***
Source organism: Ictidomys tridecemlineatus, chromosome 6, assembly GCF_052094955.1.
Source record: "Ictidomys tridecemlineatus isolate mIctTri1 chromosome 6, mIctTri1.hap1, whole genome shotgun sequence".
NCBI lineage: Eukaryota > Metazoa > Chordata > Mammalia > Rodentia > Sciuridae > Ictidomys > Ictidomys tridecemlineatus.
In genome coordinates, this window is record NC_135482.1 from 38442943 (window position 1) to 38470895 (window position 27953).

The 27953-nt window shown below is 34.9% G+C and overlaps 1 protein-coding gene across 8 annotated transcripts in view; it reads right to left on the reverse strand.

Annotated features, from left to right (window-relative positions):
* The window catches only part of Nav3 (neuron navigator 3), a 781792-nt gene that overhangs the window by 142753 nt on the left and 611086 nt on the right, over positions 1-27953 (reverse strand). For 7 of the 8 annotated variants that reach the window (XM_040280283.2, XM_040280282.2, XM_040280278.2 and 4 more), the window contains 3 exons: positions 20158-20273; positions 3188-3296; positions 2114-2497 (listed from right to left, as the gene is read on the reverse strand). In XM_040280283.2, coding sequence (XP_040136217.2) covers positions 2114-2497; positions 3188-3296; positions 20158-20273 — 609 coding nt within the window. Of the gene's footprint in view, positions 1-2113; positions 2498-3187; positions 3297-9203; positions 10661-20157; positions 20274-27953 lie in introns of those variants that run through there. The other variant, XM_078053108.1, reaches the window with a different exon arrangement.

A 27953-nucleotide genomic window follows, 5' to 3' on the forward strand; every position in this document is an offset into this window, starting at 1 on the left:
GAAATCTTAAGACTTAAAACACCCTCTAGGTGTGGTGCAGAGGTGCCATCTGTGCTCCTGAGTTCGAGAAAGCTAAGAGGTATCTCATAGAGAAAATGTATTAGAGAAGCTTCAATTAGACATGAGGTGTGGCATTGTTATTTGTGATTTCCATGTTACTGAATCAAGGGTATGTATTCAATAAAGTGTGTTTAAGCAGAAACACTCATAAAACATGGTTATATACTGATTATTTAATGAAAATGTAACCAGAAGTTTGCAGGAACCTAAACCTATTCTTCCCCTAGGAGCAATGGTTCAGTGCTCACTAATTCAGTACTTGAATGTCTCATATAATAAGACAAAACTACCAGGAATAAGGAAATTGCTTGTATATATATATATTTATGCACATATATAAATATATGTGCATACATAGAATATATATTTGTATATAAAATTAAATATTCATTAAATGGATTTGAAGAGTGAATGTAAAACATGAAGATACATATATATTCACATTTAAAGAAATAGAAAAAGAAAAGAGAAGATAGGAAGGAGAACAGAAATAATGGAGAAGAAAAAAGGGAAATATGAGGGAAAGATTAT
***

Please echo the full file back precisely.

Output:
Source organism: Ictidomys tridecemlineatus, chromosome 6, assembly GCF_052094955.1.
Source record: "Ictidomys tridecemlineatus isolate mIctTri1 chromosome 6, mIctTri1.hap1, whole genome shotgun sequence".
NCBI lineage: Eukaryota > Metazoa > Chordata > Mammalia > Rodentia > Sciuridae > Ictidomys > Ictidomys tridecemlineatus.
In genome coordinates, this window is record NC_135482.1 from 38442943 (window position 1) to 38470895 (window position 27953).

The 27953-nt window shown below is 34.9% G+C and overlaps 1 protein-coding gene across 8 annotated transcripts in view; it reads right to left on the reverse strand.

Annotated features, from left to right (window-relative positions):
* The window catches only part of Nav3 (neuron navigator 3), a 781792-nt gene that overhangs the window by 142753 nt on the left and 611086 nt on the right, over positions 1-27953 (reverse strand). For 7 of the 8 annotated variants that reach the window (XM_040280283.2, XM_040280282.2, XM_040280278.2 and 4 more), the window contains 3 exons: positions 20158-20273; positions 3188-3296; positions 2114-2497 (listed from right to left, as the gene is read on the reverse strand). In XM_040280283.2, coding sequence (XP_040136217.2) covers positions 2114-2497; positions 3188-3296; positions 20158-20273 — 609 coding nt within the window. Of the gene's footprint in view, positions 1-2113; positions 2498-3187; positions 3297-9203; positions 10661-20157; positions 20274-27953 lie in introns of those variants that run through there. The other variant, XM_078053108.1, reaches the window with a different exon arrangement.

A 27953-nucleotide genomic window follows, 5' to 3' on the forward strand; every position in this document is an offset into this window, starting at 1 on the left:
GAAATCTTAAGACTTAAAACACCCTCTAGGTGTGGTGCAGAGGTGCCATCTGTGCTCCTGAGTTCGAGAAAGCTAAGAGGTATCTCATAGAGAAAATGTATTAGAGAAGCTTCAATTAGACATGAGGTGTGGCATTGTTATTTGTGATTTCCATGTTACTGAATCAAGGGTATGTATTCAATAAAGTGTGTTTAAGCAGAAACACTCATAAAACATGGTTATATACTGATTATTTAATGAAAATGTAACCAGAAGTTTGCAGGAACCTAAACCTATTCTTCCCCTAGGAGCAATGGTTCAGTGCTCACTAATTCAGTACTTGAATGTCTCATATAATAAGACAAAACTACCAGGAATAAGGAAATTGCTTGTATATATATATATTTATGCACATATATAAATATATGTGCATACATAGAATATATATTTGTATATAAAATTAAATATTCATTAAATGGATTTGAAGAGTGAATGTAAAACATGAAGATACATATATATTCACATTTAAAGAAATAGAAAAAGAAAAGAGAAGATAGGAAGGAGAACAGAAATAATGGAGAAGAAAAAAGGGAAATATGAGGGAAAGATTAT